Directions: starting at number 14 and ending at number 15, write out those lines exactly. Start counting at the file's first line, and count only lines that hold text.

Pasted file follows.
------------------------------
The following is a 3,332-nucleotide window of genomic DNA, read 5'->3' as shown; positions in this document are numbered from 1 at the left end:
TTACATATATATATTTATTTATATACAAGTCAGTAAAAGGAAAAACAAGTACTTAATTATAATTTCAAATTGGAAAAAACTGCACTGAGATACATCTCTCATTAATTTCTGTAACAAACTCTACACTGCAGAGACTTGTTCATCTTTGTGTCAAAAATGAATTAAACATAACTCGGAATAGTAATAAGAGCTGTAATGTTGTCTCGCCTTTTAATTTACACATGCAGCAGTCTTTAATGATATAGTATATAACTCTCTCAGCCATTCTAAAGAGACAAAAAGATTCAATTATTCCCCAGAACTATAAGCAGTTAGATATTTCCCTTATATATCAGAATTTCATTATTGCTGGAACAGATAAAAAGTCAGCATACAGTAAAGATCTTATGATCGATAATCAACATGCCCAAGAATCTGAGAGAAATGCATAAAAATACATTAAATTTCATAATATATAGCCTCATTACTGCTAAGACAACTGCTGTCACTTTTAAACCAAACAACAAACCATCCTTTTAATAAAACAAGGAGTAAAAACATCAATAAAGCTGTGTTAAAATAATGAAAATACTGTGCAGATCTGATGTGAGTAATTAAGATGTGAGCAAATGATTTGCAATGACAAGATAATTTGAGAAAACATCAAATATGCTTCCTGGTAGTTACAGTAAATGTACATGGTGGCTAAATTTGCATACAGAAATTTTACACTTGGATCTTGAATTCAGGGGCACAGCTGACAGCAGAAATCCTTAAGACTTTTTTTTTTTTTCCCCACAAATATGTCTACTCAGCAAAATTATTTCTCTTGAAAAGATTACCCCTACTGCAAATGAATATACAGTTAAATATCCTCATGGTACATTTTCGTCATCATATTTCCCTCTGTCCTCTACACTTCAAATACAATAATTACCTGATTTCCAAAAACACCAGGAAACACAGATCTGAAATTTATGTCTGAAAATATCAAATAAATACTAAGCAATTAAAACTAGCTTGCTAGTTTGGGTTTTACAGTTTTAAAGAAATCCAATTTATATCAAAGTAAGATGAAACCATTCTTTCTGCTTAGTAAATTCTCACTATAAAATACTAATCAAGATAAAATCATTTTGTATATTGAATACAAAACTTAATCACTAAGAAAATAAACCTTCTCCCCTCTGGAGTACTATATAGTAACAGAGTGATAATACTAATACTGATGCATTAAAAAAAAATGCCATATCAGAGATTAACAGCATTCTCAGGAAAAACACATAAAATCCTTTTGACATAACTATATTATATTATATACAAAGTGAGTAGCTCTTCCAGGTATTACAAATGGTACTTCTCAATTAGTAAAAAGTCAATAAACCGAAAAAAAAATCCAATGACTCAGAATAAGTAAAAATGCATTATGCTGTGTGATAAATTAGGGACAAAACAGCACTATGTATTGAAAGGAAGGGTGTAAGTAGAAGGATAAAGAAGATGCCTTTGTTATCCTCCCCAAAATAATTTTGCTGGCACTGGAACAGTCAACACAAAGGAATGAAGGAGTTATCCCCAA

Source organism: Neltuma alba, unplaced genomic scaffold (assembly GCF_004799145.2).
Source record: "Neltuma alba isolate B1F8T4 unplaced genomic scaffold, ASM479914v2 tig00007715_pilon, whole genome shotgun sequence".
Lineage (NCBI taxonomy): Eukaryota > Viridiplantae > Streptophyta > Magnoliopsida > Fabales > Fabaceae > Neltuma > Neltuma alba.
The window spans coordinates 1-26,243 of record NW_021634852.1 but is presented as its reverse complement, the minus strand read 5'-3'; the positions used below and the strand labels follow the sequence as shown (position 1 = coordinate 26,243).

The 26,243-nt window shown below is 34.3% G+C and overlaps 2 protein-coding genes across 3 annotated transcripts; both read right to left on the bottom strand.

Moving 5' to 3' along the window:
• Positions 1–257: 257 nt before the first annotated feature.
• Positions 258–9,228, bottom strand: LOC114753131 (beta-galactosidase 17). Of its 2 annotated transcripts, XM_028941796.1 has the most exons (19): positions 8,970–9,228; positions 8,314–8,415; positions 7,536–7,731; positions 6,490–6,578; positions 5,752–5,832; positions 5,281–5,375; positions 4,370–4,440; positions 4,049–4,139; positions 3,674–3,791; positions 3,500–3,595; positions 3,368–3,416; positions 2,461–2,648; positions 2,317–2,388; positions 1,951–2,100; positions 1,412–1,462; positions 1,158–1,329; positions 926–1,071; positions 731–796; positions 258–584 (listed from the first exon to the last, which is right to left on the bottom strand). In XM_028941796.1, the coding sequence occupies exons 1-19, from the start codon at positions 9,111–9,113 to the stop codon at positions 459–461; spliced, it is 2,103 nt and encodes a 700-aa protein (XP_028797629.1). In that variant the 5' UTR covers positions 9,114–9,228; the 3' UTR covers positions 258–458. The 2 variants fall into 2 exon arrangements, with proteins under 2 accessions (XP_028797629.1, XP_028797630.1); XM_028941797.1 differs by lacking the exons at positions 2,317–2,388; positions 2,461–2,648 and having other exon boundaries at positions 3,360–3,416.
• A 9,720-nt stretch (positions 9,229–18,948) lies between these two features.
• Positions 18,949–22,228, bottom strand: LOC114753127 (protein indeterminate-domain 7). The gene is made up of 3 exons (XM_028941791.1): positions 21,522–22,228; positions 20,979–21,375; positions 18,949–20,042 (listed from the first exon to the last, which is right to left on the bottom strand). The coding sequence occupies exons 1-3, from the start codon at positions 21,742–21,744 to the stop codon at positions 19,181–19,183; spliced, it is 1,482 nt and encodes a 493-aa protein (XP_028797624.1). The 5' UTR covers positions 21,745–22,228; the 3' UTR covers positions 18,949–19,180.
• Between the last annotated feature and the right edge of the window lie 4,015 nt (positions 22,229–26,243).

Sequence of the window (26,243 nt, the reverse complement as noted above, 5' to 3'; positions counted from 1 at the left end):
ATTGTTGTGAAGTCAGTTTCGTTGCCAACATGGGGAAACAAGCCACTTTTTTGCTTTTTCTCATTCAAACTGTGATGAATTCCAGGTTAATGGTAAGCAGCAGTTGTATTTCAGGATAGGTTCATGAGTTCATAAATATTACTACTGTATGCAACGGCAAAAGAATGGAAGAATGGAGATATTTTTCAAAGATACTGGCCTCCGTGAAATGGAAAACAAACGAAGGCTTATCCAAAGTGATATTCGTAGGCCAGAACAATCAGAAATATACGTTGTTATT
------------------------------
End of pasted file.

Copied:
Sequence of the window (26,243 nt, the reverse complement as noted above, 5' to 3'; positions counted from 1 at the left end):
ATTGTTGTGAAGTCAGTTTCGTTGCCAACATGGGGAAACAAGCCACTTTTTTGCTTTTTCTCATTCAAACTGTGATGAATTCCAGGTTAATGGTAAGCAGCAGTTGTATTTCAGGATAGGTTCATGAGTTCATAAATATTACTACTGTATGCAACGGCAAAAGAATGGAAGAATGGAGATATTTTTCAAAGATACTGGCCTCCGTGAAATGGAAAACAAACGAAGGCTTATCCAAAGTGATATTCGTAGGCCAGAACAATCAGAAATATACGTTGTTATT